• $557,025 for Huron Telecommunications Co-operative Limited to improve access for 109 households in the communities of Belgrave and Bluevale
  • $596,813 for Huron Telecommunications Co-operative Limited to improve access for 135 households in the community of St. Helens
  • $517,826 for Huron Telecommunications Co-operative Limited to improve access for 111 households in the community of Auburn
  • $2,027,878 for Huron Telecommunications Co-operative Limited to improve access for 427 households in the communities of Benmiller, Bogies Beach and Nile
  • $10,625,666 for Tuckersmith Communications Co-operative Ltd. to improve access for 1,191 households in the communities of Belgrave, Bluevale, Blyth, Brussels, Clinton, Ethel, Henfryn, Kinburn, Londesborough, Seaforth and Walton
  • $3,286,383 for Cogeco Connexion Inc. to improve access for 948 households in the communities of Clear Lake, Kearney and Novar
  • $4,758,237 for Cogeco Connexion Inc. to improve access for 696 households in the communities of Gordon Bay, Humphrey and Port Cockburn
  • $9,603,742 for Cogeco Connexion Inc. to improve access for 1,697 households in the communities of Broadbent, Dunchurch, Fairholme, Hurdville, Maple Island, McKellar and Waubamik
  • $352,850 for Vianet Inc. to improve access for 117 households in the community of Carling.
  • $30,400,000 for Bell Canada Inc. to improve access for 8,202 households in the communities of Barkway, Baysville, Bracebridge, Chippewas of Rama First Nation, Glen Echo, Glen Orchard, Golden Beach, Gravenhurst, Houseys Rapids, Kahshe Lake, Lake Dalrymple, Lakewood, Longford, Matthiasville, Milford Bay, Mortimers Point, Muskoka Beach, Muskoka Falls, Port Stanton, Scarlet Park, Severn Bridge, Southwood, Stoneleigh, Swift Rapids, Torrance, Walkers Point, Washago and Whitesidef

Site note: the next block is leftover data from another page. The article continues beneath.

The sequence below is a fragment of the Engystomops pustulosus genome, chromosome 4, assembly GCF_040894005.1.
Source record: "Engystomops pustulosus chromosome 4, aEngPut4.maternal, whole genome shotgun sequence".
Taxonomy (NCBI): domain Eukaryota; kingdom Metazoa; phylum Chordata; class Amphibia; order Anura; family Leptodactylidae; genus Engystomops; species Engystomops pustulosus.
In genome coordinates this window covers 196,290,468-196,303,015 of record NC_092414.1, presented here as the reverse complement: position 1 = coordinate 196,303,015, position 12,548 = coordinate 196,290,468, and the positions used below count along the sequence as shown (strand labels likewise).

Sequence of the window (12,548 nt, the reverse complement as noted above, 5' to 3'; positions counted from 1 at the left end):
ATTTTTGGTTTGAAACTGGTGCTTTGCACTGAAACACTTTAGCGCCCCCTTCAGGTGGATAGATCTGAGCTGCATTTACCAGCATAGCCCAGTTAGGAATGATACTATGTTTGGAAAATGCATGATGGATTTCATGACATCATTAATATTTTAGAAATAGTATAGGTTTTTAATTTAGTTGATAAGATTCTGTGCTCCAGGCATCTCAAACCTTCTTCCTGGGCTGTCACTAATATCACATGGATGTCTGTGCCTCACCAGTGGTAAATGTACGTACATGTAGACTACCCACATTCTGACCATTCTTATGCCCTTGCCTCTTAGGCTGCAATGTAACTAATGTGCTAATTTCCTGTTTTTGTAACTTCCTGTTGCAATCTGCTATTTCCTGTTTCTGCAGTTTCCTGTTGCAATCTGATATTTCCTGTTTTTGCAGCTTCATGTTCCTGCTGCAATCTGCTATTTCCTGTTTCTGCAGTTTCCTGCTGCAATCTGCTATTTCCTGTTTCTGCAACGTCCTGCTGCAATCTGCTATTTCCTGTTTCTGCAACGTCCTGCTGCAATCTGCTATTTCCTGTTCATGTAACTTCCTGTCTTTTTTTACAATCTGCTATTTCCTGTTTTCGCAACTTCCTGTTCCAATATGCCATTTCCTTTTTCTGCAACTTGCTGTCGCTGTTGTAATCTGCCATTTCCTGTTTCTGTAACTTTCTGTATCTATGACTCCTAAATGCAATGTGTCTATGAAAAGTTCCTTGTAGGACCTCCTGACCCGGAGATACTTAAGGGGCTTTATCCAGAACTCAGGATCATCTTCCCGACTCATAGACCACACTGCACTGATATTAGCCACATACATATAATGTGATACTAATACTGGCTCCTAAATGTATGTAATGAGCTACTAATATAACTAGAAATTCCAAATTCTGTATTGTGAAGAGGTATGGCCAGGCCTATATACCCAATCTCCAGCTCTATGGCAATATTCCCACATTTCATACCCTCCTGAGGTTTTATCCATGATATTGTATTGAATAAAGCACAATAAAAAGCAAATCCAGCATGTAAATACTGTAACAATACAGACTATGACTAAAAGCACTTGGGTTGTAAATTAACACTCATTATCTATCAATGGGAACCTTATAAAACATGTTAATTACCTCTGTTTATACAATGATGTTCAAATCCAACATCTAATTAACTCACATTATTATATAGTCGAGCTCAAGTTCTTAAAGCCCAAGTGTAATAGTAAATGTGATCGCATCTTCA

$51 Million for 4,086 Households:

  • $49,546,420 for Bell Canada to improve access for 3,852 households in the communities of Animakee Wa Zhing #37, Anishinabe of Wauzhushk Onigum, Anishinaabeg of Naongashiing, Barwick, Big Grassy (Big Grassy), Caliper Lake, Couchiching First Nation, Crow Lake (Ojibways of Onigaming First Nation), Devlin, Dinorwic, Eagle River, Emo, Fort Frances, Grassy Narrows First Nation, Iskatewizaagegan #39 Independent, Kenora, Lac La Croix, Migisi Sahgaigan (Eagle Lake), Minahico, Mine Centre, Morson, Northwest Angle #33, Northwest Angle #37, Northwest Bay (Naicatchewenin), Obashkaandagaang, Ochiichagwe’babigo’ining First Nation, Rainy River First Nations, Seine River First Nation, Shoal Lake #40, Sioux Narrows, Stratton, Upsala, Vermilion Bay, Wabaseemoong Independent Nations, Wabauskang First Nation, Wabigoon, Wabigoon Lake Ojibway Nation, Whitefish Bay (Naotkamegwanning)
  • $2,312,145 to improve access for 234 households in the communities of Barwick and Rainy River

$15.5 Million for 3,659 Households:

  • $12,900,000 for Bell Canada to improve access for 2,459 households in the communities of AstorvilleBonfield, Calvin, East Ferris, Kiosk, Mattawa and Rutherglen
  • $2,590,000 for Bell Canada to improve access for 1,200 households in the communities of Batchawana BayCartierElla LakeFoleyetGlendaleIsland Lake, Northland Station, Searchmont and Trout Lake

$32 Million for 4,485 Households:

  • $32,100,000 for Bell Canada to improve access for 4,485 households in the communities of BerwickBourgetCasselmanClarence CreekCryslerCurranEmbrunHammondKenmoreLimogesMarionvilleMorewoodRiceville, Rockland, Rockland EastRussellSarsfieldSt. IsidoreVarsVernon and Wendover

Today’s announcements have resulted in $127.5 million for Bell Canada to install high speed internet for rural areas in Ontario. On top of the $173 million highlighted earlier this week, that results in over $300 million in contracts awarded to Bell Canada.